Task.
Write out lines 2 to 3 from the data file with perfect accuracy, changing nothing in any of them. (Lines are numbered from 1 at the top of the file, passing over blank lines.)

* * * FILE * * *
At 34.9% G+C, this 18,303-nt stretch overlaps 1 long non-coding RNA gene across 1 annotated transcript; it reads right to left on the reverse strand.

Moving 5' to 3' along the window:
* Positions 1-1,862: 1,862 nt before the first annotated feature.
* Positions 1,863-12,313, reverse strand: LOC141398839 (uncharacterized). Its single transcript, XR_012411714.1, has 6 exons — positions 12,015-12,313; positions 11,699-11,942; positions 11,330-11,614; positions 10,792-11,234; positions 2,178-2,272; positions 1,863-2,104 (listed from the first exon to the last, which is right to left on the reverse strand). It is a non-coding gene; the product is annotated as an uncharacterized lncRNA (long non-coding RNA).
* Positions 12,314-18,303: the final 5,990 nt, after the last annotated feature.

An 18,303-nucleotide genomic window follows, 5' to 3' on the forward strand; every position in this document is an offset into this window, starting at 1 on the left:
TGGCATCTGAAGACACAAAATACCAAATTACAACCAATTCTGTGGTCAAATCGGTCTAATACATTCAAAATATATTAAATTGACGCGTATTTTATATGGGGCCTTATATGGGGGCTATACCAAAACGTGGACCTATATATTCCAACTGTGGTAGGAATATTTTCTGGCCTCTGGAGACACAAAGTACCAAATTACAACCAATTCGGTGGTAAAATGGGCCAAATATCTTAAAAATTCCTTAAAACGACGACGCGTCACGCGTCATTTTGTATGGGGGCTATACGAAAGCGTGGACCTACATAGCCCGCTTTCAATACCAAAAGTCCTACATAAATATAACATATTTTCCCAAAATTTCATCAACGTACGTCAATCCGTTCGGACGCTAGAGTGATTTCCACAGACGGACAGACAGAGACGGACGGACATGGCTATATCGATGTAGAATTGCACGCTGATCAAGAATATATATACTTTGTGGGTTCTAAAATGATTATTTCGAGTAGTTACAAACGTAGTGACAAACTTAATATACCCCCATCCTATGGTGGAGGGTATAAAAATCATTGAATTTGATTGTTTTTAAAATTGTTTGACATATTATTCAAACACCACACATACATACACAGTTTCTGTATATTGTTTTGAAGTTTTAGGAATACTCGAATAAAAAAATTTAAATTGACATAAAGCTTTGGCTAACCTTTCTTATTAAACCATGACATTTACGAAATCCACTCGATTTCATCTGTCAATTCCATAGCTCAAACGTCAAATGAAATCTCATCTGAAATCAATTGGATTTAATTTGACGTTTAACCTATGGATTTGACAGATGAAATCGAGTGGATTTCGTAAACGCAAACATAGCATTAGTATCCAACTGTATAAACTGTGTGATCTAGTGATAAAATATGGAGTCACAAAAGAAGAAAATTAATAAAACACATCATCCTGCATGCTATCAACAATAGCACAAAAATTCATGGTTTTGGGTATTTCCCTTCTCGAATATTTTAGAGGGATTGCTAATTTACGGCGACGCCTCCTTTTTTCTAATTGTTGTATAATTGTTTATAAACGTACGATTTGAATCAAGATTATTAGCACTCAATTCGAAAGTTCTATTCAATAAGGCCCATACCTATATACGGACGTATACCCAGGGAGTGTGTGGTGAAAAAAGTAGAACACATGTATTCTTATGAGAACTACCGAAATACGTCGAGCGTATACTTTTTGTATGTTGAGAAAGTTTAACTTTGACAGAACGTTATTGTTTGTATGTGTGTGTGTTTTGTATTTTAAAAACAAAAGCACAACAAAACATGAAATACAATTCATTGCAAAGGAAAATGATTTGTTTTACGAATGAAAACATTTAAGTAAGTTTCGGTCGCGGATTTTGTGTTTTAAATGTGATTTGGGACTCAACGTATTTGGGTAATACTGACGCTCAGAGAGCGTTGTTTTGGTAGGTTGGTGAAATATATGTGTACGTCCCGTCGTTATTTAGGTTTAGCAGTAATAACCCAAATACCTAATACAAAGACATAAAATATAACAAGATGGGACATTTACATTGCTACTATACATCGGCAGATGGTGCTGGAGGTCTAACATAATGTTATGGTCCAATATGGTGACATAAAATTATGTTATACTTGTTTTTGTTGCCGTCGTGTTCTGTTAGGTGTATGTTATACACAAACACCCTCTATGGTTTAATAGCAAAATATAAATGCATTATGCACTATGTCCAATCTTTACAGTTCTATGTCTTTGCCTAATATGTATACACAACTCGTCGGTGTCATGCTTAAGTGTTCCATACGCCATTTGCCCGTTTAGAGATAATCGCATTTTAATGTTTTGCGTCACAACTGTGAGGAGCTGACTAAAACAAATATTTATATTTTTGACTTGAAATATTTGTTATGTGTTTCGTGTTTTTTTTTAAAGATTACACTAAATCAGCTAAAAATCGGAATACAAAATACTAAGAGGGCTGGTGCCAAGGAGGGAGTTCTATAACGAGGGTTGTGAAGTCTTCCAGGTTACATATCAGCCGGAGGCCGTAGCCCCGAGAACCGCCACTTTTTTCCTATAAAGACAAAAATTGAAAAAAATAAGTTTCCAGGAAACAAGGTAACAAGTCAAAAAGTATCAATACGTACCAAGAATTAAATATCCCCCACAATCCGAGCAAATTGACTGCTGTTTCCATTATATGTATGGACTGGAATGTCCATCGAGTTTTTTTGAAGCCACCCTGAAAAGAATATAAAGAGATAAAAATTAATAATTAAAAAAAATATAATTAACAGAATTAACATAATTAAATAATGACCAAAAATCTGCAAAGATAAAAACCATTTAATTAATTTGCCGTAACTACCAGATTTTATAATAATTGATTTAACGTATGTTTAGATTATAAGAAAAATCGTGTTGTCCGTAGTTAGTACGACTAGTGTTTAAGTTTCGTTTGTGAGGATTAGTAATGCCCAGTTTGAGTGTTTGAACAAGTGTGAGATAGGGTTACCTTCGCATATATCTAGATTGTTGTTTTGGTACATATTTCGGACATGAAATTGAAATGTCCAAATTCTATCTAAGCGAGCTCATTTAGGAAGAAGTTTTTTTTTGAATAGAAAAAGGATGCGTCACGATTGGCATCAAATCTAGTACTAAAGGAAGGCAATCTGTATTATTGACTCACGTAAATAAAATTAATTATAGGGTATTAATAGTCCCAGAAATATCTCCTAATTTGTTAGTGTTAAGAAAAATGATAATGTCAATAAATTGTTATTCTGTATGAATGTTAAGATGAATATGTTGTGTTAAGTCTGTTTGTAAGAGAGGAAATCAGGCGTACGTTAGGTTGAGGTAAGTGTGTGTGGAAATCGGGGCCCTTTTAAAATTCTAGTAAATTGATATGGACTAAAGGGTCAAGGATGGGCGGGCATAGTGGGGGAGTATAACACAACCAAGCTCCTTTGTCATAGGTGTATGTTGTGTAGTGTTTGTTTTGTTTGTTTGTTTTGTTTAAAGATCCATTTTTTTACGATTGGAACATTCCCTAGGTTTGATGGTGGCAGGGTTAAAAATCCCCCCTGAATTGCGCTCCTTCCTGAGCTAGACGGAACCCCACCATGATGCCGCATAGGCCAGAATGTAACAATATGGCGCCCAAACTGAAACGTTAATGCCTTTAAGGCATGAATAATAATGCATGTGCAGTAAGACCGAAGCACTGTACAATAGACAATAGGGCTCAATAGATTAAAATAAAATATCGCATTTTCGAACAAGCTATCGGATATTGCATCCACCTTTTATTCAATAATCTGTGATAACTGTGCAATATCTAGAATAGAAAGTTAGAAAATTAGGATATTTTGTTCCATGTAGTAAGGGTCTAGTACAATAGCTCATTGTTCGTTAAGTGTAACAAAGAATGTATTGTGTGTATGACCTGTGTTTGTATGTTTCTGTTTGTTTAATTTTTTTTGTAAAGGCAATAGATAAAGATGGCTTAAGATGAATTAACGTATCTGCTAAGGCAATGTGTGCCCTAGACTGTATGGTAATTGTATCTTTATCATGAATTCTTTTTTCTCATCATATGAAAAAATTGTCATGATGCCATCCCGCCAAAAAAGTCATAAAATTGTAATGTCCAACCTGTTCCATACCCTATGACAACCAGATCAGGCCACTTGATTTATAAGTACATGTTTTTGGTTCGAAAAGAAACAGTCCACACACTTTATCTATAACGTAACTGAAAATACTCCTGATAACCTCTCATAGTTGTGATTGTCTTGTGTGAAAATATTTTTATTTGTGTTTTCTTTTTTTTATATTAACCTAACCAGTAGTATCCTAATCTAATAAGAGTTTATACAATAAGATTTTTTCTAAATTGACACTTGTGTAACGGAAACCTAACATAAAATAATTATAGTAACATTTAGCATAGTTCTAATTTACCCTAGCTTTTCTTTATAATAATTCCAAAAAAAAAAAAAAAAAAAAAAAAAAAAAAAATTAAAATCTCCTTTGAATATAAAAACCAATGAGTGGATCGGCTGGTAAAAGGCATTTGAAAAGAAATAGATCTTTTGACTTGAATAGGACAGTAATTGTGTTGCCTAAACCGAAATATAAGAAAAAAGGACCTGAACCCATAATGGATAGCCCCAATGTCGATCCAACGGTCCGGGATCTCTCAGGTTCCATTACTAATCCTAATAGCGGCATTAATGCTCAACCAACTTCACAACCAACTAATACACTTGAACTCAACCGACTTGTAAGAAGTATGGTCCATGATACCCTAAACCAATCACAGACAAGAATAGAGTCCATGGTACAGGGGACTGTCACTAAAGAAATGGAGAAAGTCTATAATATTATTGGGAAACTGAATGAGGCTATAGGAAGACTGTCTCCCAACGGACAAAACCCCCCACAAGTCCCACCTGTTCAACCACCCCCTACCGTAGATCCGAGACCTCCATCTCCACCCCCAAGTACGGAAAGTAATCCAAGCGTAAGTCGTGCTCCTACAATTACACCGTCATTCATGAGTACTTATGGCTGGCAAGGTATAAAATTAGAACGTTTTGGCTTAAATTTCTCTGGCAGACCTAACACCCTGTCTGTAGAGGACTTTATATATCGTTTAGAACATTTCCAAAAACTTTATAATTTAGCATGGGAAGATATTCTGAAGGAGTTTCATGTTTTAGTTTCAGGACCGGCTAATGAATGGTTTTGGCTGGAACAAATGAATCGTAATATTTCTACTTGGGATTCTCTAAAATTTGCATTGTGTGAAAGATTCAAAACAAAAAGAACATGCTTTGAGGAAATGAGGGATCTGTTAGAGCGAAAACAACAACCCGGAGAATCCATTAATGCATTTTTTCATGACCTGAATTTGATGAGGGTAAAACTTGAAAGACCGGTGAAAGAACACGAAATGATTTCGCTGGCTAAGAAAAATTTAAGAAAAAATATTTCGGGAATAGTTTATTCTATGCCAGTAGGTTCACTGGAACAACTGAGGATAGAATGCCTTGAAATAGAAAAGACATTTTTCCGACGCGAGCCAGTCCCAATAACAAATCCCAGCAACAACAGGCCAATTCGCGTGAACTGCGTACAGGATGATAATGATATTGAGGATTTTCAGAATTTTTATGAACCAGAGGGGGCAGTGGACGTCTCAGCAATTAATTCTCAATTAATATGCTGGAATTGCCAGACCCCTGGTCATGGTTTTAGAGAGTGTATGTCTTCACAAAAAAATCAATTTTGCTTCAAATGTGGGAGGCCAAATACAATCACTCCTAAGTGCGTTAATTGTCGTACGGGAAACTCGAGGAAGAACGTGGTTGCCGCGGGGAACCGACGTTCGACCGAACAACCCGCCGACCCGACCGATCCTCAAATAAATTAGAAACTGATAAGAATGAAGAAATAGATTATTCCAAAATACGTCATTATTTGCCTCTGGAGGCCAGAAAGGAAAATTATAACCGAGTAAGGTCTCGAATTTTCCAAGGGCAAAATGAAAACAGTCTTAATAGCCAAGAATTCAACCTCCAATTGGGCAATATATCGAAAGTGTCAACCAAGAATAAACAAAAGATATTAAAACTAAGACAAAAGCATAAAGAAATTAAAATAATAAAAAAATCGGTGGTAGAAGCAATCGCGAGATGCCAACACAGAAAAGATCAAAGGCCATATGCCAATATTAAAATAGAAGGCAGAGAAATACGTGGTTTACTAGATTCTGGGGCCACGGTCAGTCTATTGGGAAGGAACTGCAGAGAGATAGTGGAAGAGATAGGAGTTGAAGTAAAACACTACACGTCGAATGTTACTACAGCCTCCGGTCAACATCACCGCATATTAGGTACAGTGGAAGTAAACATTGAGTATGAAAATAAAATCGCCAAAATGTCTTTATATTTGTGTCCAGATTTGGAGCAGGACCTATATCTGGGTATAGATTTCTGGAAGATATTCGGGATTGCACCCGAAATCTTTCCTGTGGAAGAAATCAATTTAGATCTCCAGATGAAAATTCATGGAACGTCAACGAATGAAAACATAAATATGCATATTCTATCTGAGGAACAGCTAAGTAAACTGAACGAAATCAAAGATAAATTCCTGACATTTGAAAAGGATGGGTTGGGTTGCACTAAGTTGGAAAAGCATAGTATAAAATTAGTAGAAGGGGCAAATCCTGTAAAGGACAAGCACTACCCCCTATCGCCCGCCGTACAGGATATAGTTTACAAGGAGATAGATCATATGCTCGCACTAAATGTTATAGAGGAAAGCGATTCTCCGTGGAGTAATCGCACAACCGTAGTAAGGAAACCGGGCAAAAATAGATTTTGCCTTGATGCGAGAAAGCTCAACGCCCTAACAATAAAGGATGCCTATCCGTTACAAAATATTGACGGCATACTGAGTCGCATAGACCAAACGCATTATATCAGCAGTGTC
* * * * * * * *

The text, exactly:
Moving 5' to 3' along the window:
* Positions 1-1,862: 1,862 nt before the first annotated feature.